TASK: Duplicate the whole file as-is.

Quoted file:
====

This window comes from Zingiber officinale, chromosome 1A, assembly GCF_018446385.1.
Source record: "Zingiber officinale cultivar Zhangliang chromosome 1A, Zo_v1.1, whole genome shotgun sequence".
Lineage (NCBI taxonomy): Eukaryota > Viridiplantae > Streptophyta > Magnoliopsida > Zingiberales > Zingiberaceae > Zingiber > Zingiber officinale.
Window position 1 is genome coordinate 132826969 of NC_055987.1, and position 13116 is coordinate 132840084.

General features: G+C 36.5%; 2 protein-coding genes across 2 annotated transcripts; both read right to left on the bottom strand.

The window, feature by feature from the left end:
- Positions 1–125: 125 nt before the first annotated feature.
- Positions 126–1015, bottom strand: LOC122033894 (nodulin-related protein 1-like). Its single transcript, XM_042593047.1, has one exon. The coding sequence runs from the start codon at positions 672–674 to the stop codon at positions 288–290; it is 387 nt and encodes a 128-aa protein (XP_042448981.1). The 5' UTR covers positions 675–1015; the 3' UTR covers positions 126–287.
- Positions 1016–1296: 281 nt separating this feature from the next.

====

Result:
This window comes from Zingiber officinale, chromosome 1A, assembly GCF_018446385.1.
Source record: "Zingiber officinale cultivar Zhangliang chromosome 1A, Zo_v1.1, whole genome shotgun sequence".
Lineage (NCBI taxonomy): Eukaryota > Viridiplantae > Streptophyta > Magnoliopsida > Zingiberales > Zingiberaceae > Zingiber > Zingiber officinale.
Window position 1 is genome coordinate 132826969 of NC_055987.1, and position 13116 is coordinate 132840084.

General features: G+C 36.5%; 2 protein-coding genes across 2 annotated transcripts; both read right to left on the bottom strand.

The window, feature by feature from the left end:
- Positions 1–125: 125 nt before the first annotated feature.
- Positions 126–1015, bottom strand: LOC122033894 (nodulin-related protein 1-like). Its single transcript, XM_042593047.1, has one exon. The coding sequence runs from the start codon at positions 672–674 to the stop codon at positions 288–290; it is 387 nt and encodes a 128-aa protein (XP_042448981.1). The 5' UTR covers positions 675–1015; the 3' UTR covers positions 126–287.
- Positions 1016–1296: 281 nt separating this feature from the next.